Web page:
Management – Essentially, clients need to consider who will work on the account. Team A for the pitch and Team B for running the account is no bad thing for some clients. The question is whether the agency is delivering the right resources and skill set for the account. A marketing team of 25 working with an agency of 5 is going to get underserviced and pissed off pretty quickly. On the other side, a business owner that has a graduate running their account shouldn’t be comfortable with the arrangement.
Experience – Can the agency demonstrate a knowledge of the client’s marketplace and a case study of a similar sized account? In some sectors this is critical, in others maybe not so much. As a media agency we would argue that it’s an experience in the pertinent media avenues as much as the experience of the sector. Perhaps sector experience in broader marketing and creative is more important? Either way, a track record should provide some comfort that they know what they are doing.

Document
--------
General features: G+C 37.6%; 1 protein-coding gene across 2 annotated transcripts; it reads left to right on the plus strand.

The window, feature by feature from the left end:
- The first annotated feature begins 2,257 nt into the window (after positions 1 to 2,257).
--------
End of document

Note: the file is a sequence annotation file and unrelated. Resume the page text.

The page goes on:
Resources – If the client needs it, does the agency have the resource in-house? What tools does the agency have access to? What solution is right for the client and can the agency deliver? Equally smaller clients with limited requirements need not finance the capacity of an agency to deliver to the biggest clients. Be clear from the outset and ensure the agency can show you what’s on offer.